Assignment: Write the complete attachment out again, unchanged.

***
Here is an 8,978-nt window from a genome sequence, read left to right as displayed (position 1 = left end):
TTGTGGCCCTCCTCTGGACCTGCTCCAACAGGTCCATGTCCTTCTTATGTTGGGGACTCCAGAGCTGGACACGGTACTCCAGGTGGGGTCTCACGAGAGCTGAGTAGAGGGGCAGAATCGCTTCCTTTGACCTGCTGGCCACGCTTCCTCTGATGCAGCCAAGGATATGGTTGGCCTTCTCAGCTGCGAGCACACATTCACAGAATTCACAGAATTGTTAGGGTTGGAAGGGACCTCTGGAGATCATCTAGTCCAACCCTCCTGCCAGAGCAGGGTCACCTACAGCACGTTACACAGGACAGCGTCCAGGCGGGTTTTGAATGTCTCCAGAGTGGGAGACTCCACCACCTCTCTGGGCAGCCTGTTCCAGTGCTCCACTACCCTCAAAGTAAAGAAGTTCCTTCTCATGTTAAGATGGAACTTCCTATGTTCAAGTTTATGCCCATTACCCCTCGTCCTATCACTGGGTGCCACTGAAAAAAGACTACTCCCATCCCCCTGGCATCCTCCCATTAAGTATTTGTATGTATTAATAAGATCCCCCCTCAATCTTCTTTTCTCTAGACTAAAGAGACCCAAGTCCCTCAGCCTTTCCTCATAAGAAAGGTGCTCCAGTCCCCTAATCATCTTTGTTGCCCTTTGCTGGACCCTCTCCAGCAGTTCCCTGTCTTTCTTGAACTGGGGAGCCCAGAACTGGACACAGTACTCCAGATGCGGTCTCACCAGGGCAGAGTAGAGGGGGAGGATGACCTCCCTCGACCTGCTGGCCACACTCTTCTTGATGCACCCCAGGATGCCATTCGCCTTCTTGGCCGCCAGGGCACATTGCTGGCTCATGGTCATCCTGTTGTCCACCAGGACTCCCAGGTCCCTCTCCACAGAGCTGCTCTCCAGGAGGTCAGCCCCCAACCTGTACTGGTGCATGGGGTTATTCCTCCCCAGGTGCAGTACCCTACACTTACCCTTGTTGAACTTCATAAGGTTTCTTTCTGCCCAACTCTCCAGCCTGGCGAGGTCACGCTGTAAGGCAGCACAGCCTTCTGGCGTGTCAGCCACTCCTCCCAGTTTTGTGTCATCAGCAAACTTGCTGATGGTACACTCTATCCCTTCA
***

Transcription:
Here is an 8,978-nt window from a genome sequence, read left to right as displayed (position 1 = left end):
TTGTGGCCCTCCTCTGGACCTGCTCCAACAGGTCCATGTCCTTCTTATGTTGGGGACTCCAGAGCTGGACACGGTACTCCAGGTGGGGTCTCACGAGAGCTGAGTAGAGGGGCAGAATCGCTTCCTTTGACCTGCTGGCCACGCTTCCTCTGATGCAGCCAAGGATATGGTTGGCCTTCTCAGCTGCGAGCACACATTCACAGAATTCACAGAATTGTTAGGGTTGGAAGGGACCTCTGGAGATCATCTAGTCCAACCCTCCTGCCAGAGCAGGGTCACCTACAGCACGTTACACAGGACAGCGTCCAGGCGGGTTTTGAATGTCTCCAGAGTGGGAGACTCCACCACCTCTCTGGGCAGCCTGTTCCAGTGCTCCACTACCCTCAAAGTAAAGAAGTTCCTTCTCATGTTAAGATGGAACTTCCTATGTTCAAGTTTATGCCCATTACCCCTCGTCCTATCACTGGGTGCCACTGAAAAAAGACTACTCCCATCCCCCTGGCATCCTCCCATTAAGTATTTGTATGTATTAATAAGATCCCCCCTCAATCTTCTTTTCTCTAGACTAAAGAGACCCAAGTCCCTCAGCCTTTCCTCATAAGAAAGGTGCTCCAGTCCCCTAATCATCTTTGTTGCCCTTTGCTGGACCCTCTCCAGCAGTTCCCTGTCTTTCTTGAACTGGGGAGCCCAGAACTGGACACAGTACTCCAGATGCGGTCTCACCAGGGCAGAGTAGAGGGGGAGGATGACCTCCCTCGACCTGCTGGCCACACTCTTCTTGATGCACCCCAGGATGCCATTCGCCTTCTTGGCCGCCAGGGCACATTGCTGGCTCATGGTCATCCTGTTGTCCACCAGGACTCCCAGGTCCCTCTCCACAGAGCTGCTCTCCAGGAGGTCAGCCCCCAACCTGTACTGGTGCATGGGGTTATTCCTCCCCAGGTGCAGTACCCTACACTTACCCTTGTTGAACTTCATAAGGTTTCTTTCTGCCCAACTCTCCAGCCTGGCGAGGTCACGCTGTAAGGCAGCACAGCCTTCTGGCGTGTCAGCCACTCCTCCCAGTTTTGTGTCATCAGCAAACTTGCTGATGGTACACTCTATCCCTTCA